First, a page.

MATERIALS AND METHODS

Sampling and fungal isolation

Fungi were isolated from branches of trees with dieback or necrotic symptoms. Samples were taken in stone fruit (Prunus spp.) orchards in the Western Cape and the Limpopo Provinces of South Africa according to the method described in Damm et al. (2007). Single-conidial isolates were obtained from the strains for further study. Reference strains are maintained in the culture collection of the Department of Plant Pathology, University of Stellenbosch (STE-U) in Stellenbosch, South Africa, and the CBS-KNAW Fungal Biodiversity Centre (CBS) Utrecht, The Netherlands. Isolates used for morphological and sequence analyses and in the preliminary pathogenicity test are presented in Table 1.

Table 1
Species names, accession numbers, isolation details and GenBank accession numbers of isolates studied.

Morphological analysis

To enhance sporulation, double-autoclaved pine needles or double autoclaved grapevine wood pieces were placed onto the surface of synthetic nutrient-poor agar medium (SNA; Nirenberg 1976), and incubated at 25 °C in the dark for 2 wk (anamorphs) or 2–3 mo (teleomorphs). Measurements, photographs of characteristic structures and vertical sections through ascomata and conidiomata were made according to Damm et al. (2007). Microscopic preparations were made in clear lactic acid or water, with 30 measurements per structure, and observations were made with a Nikon SMZ800 dissecting microscope (DM) or with a Nikon Eclipse E600 microscope using differential interference contrast (DIC) illumination. Colony characters and pigment production were noted after 2 wk of growth on malt extract agar (MEA, 2 % malt extract, Oxoid Ltd., England; 1.5 % agar, Difco, USA) and 2 % potato-dextrose agar (PDA; Crous et al. 2009) incubated at 25 °C. Colony colours were rated according to Rayner (1970). Growth characteristics were studied on MEA plates incubated in the dark at temperatures ranging from 5–35 °C, in 5° intervals.

Phylogenetic analysis

Genomic DNA of the isolates was extracted using the method of Damm et al. (2008b). The 5.8S nuclear ribosomal gene with the two flanking internal transcribed spacers (ITS-1 and ITS-2), a 200-bp intron of the glyceraldehyde-3-phosphate dehydrogenase (GAPDH), a partial sequence of the translation elongation factor 1α (EF-1α), of the 28S nrDNA (LSU) and of the 18S nrDNA (SSU) were amplified and sequenced using the primer pairs ITS-1F (Gardes & Bruns 1993) + ITS-4 (White et al. 1990), GDF1 + GDR1 (Guerber et al. 2003), EF1-728F + EF1-986R (Carbone & Kohn 1999), NL1 + NL4 (O’Donnell 1993) and NS1 + NS8 (White et al. 1990) or NS1 + NS24 (Gargas & Taylor 1992), respectively. Additional primers were used for sequencing the SSU, NS2–NS5 (White et al. 1990). The LSU sequences were added to the outgroup (Lipomyces starkeyi U45824 and Saccharomyces cerevisiae J01355) and sequences obtained from GenBank (www.ncbi.nlm.nih.gov). The alignment was assembled and manually adjusted using Sequence Alignment Editor v2.0a11 (Rambaut 2002). Phylogenetic analysis was performed using PAUP (Phylogenetic Analysis Using Parsimony) v4.0b10 (Swofford 2000). Alignment gaps were treated as missing and all characters were unordered and of equal weight. Maximum parsimony analysis was performed using the heuristic search option with 100 random sequence additions and tree bisection and reconstruction (TBR) as the branch-swapping algorithm. The robustness of the trees obtained was evaluated by 1 000 bootstrap replications with 100 random sequence additions (Hillis & Bull 1993). Tree length, consistency index (CI), retention index (RI), rescaled consistency index (RC) and homoplasy index (HI) were calculated for the resulting tree. Since we could not assign or differentiate some of the taxa, we used SSU, LSU, ITS and for some taxa EF-1α and GAPDH sequences for sequence comparisons and in BLASTn searches (www.ncbi.nlm.nih.gov). Sequences derived in this study were lodged at GenBank, the alignment in TreeBASE (www.treebase.org/treebase-web/home.html), and taxonomic novelties in MycoBank (www.MycoBank.org; Crous et al. 2004).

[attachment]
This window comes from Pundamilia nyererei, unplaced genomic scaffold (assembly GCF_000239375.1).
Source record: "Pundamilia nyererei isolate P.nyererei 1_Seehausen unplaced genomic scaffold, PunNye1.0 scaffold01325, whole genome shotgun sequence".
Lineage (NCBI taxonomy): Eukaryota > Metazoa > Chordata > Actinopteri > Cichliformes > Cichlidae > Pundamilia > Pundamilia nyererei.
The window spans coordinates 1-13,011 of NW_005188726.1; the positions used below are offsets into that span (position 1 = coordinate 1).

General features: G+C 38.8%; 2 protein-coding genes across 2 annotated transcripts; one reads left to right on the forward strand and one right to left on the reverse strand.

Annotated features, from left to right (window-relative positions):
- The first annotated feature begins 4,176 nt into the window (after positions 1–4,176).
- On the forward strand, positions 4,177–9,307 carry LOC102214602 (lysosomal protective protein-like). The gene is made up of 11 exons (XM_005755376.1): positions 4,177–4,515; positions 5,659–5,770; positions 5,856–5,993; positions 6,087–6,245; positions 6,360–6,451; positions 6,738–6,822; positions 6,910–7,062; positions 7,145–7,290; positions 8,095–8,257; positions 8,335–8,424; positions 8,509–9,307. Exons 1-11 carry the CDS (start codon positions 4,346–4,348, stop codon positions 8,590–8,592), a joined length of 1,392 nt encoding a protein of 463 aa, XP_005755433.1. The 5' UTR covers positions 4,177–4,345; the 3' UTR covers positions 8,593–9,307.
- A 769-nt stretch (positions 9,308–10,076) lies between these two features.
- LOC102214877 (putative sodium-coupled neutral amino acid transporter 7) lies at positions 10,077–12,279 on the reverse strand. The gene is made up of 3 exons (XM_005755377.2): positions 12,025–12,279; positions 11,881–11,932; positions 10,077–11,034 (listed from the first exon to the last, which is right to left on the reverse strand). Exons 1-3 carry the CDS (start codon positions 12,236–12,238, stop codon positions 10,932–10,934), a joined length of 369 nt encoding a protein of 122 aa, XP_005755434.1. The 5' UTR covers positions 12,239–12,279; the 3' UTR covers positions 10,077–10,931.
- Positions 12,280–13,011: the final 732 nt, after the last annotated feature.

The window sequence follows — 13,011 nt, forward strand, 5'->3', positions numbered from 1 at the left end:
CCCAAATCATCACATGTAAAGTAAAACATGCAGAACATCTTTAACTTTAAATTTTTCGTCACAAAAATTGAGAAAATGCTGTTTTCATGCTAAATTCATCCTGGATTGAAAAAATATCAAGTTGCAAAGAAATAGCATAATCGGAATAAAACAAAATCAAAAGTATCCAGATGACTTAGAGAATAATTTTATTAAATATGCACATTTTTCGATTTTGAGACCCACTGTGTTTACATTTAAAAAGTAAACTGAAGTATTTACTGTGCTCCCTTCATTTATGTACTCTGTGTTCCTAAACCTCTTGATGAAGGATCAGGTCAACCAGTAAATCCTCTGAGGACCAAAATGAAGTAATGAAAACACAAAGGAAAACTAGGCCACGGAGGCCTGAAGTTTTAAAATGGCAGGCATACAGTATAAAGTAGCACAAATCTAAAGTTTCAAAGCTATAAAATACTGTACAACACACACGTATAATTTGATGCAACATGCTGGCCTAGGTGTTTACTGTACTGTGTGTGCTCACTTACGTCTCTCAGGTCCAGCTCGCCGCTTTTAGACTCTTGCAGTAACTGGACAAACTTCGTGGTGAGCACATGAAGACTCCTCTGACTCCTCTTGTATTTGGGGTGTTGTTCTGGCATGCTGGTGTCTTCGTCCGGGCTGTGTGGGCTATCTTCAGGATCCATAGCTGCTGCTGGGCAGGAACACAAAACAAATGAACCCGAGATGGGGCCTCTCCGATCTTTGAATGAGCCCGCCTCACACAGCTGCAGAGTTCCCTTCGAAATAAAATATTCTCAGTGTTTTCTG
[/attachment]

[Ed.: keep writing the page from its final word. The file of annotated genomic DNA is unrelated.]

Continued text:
Pathogenicity tests